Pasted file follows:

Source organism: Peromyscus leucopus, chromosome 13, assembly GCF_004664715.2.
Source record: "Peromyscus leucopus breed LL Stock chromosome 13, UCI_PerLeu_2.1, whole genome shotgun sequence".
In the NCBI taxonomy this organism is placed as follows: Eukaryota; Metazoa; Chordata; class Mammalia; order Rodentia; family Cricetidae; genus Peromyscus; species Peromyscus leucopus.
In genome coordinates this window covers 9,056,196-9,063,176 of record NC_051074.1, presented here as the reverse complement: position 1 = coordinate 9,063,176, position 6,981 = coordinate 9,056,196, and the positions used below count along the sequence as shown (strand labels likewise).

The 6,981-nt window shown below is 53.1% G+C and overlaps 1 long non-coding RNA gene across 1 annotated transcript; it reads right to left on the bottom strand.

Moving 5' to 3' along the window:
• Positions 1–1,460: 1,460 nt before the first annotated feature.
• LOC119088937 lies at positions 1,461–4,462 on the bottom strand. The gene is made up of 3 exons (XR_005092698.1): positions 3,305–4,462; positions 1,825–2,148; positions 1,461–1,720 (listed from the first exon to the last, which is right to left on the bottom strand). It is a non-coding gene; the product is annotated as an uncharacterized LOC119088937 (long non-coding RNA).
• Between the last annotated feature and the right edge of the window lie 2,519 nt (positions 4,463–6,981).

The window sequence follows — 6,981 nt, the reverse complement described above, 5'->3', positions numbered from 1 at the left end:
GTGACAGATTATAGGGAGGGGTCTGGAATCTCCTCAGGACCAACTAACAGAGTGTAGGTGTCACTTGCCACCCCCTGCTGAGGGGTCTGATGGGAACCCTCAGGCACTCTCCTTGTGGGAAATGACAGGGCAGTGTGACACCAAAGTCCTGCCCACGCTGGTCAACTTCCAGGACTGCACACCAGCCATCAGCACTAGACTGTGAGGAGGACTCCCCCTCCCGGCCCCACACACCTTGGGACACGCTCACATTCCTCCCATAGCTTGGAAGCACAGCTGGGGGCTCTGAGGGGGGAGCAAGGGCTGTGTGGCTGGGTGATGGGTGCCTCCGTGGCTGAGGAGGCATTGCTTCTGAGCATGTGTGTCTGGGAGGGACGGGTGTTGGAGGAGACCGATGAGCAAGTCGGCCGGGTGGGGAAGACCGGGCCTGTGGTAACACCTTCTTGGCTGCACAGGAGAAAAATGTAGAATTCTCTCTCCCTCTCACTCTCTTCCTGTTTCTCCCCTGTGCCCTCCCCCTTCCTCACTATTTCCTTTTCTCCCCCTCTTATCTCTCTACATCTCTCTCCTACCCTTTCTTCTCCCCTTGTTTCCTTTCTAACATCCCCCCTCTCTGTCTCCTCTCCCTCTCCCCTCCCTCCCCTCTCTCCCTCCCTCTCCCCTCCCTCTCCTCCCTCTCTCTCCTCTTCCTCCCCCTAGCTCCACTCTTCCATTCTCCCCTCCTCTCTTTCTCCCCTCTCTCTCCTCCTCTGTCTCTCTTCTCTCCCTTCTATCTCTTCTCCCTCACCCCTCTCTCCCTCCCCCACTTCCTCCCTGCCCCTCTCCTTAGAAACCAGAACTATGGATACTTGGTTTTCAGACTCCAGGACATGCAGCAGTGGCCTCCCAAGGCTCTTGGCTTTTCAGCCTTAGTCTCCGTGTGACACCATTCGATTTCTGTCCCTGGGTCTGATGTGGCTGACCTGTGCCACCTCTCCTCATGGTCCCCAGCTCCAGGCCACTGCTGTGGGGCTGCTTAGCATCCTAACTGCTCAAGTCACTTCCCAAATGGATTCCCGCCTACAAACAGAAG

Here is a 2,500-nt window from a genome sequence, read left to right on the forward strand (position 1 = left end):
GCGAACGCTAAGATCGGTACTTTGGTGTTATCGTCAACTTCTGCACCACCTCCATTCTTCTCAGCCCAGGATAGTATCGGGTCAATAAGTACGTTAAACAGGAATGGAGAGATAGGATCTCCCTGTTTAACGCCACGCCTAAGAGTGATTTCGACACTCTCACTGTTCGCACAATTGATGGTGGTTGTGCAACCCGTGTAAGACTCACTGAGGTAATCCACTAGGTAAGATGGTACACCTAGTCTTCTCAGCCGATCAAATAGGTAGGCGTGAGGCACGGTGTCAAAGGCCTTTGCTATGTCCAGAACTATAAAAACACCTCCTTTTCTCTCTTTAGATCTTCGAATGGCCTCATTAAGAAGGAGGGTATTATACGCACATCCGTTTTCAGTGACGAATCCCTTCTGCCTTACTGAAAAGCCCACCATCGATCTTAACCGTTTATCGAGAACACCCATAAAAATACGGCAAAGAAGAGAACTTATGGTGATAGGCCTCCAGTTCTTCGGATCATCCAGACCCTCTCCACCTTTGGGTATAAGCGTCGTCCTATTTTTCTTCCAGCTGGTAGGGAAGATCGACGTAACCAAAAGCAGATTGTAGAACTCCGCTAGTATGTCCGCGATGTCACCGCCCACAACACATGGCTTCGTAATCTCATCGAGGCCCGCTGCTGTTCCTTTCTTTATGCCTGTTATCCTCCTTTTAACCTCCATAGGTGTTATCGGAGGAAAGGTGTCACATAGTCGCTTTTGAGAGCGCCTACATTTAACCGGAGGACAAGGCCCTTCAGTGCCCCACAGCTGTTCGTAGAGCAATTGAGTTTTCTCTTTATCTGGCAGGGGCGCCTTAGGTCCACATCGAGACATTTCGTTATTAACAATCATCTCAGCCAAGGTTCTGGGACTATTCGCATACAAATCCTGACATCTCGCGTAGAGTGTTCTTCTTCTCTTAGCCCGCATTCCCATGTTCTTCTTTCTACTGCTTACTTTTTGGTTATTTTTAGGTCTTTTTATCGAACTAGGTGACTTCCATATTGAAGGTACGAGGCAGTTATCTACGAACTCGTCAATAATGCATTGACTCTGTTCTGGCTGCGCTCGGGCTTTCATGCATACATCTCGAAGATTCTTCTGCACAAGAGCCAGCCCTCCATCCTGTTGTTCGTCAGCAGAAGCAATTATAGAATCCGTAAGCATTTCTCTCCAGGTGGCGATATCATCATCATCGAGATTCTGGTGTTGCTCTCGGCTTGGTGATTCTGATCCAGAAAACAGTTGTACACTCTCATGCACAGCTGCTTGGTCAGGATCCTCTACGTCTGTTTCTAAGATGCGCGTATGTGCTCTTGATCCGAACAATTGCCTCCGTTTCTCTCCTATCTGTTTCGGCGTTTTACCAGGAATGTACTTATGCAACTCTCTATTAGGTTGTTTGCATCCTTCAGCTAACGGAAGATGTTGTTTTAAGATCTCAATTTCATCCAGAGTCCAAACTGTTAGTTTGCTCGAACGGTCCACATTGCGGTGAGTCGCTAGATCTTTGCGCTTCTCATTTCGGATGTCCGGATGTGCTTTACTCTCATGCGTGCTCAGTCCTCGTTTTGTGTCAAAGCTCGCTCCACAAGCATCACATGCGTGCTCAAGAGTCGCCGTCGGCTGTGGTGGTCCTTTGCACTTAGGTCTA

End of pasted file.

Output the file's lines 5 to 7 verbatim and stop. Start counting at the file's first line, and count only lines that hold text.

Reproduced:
The 6,981-nt window shown below is 53.1% G+C and overlaps 1 long non-coding RNA gene across 1 annotated transcript; it reads right to left on the bottom strand.

Moving 5' to 3' along the window:
• Positions 1–1,460: 1,460 nt before the first annotated feature.